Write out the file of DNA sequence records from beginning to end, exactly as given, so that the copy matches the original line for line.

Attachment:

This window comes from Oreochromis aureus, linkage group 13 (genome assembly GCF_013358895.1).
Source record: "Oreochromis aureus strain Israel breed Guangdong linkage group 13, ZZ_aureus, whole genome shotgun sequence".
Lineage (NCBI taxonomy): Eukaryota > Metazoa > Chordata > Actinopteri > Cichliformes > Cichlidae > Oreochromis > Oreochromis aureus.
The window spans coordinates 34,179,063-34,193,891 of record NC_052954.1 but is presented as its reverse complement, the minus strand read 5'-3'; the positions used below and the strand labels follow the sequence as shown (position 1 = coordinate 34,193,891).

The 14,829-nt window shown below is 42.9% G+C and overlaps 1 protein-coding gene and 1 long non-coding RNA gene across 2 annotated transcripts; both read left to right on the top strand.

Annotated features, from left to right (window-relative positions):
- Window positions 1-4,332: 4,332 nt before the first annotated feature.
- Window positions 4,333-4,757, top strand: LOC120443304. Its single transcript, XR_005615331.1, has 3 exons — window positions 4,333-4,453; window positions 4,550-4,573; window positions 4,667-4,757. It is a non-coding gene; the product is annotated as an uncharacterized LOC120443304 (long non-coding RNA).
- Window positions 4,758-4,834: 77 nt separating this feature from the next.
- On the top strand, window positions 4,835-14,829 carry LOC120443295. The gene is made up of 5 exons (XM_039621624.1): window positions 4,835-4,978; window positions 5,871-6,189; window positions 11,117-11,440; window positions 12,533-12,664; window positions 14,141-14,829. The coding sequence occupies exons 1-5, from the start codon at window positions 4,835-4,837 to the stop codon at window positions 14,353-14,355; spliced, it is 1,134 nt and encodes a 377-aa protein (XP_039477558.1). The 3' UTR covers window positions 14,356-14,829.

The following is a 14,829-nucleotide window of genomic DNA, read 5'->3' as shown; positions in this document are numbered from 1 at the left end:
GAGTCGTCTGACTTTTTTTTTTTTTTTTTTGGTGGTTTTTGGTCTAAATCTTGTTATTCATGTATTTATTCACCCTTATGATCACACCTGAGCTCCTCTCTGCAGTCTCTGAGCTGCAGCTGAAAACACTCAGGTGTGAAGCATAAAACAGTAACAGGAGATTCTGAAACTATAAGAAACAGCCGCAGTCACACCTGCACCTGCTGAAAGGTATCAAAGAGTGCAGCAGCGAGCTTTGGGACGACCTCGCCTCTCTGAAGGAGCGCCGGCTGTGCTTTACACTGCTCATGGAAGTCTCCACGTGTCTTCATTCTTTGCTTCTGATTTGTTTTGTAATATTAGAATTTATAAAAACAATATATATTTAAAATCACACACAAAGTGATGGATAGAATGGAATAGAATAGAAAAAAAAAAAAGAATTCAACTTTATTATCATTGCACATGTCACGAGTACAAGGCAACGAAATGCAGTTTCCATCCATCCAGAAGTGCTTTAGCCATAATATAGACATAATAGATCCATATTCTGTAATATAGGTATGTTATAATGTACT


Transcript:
This window comes from Oreochromis aureus, linkage group 13 (genome assembly GCF_013358895.1).
Source record: "Oreochromis aureus strain Israel breed Guangdong linkage group 13, ZZ_aureus, whole genome shotgun sequence".
Lineage (NCBI taxonomy): Eukaryota > Metazoa > Chordata > Actinopteri > Cichliformes > Cichlidae > Oreochromis > Oreochromis aureus.
The window spans coordinates 34,179,063-34,193,891 of record NC_052954.1 but is presented as its reverse complement, the minus strand read 5'-3'; the positions used below and the strand labels follow the sequence as shown (position 1 = coordinate 34,193,891).

The 14,829-nt window shown below is 42.9% G+C and overlaps 1 protein-coding gene and 1 long non-coding RNA gene across 2 annotated transcripts; both read left to right on the top strand.

Annotated features, from left to right (window-relative positions):
- Window positions 1-4,332: 4,332 nt before the first annotated feature.
- Window positions 4,333-4,757, top strand: LOC120443304. Its single transcript, XR_005615331.1, has 3 exons — window positions 4,333-4,453; window positions 4,550-4,573; window positions 4,667-4,757. It is a non-coding gene; the product is annotated as an uncharacterized LOC120443304 (long non-coding RNA).
- Window positions 4,758-4,834: 77 nt separating this feature from the next.
- On the top strand, window positions 4,835-14,829 carry LOC120443295. The gene is made up of 5 exons (XM_039621624.1): window positions 4,835-4,978; window positions 5,871-6,189; window positions 11,117-11,440; window positions 12,533-12,664; window positions 14,141-14,829. The coding sequence occupies exons 1-5, from the start codon at window positions 4,835-4,837 to the stop codon at window positions 14,353-14,355; spliced, it is 1,134 nt and encodes a 377-aa protein (XP_039477558.1). The 3' UTR covers window positions 14,356-14,829.

The following is a 14,829-nucleotide window of genomic DNA, read 5'->3' as shown; positions in this document are numbered from 1 at the left end:
GAGTCGTCTGACTTTTTTTTTTTTTTTTTTGGTGGTTTTTGGTCTAAATCTTGTTATTCATGTATTTATTCACCCTTATGATCACACCTGAGCTCCTCTCTGCAGTCTCTGAGCTGCAGCTGAAAACACTCAGGTGTGAAGCATAAAACAGTAACAGGAGATTCTGAAACTATAAGAAACAGCCGCAGTCACACCTGCACCTGCTGAAAGGTATCAAAGAGTGCAGCAGCGAGCTTTGGGACGACCTCGCCTCTCTGAAGGAGCGCCGGCTGTGCTTTACACTGCTCATGGAAGTCTCCACGTGTCTTCATTCTTTGCTTCTGATTTGTTTTGTAATATTAGAATTTATAAAAACAATATATATTTAAAATCACACACAAAGTGATGGATAGAATGGAATAGAATAGAAAAAAAAAAAAGAATTCAACTTTATTATCATTGCACATGTCACGAGTACAAGGCAACGAAATGCAGTTTCCATCCATCCAGAAGTGCTTTAGCCATAATATAGACATAATAGATCCATATTCTGTAATATAGGTATGTTATAATGTACT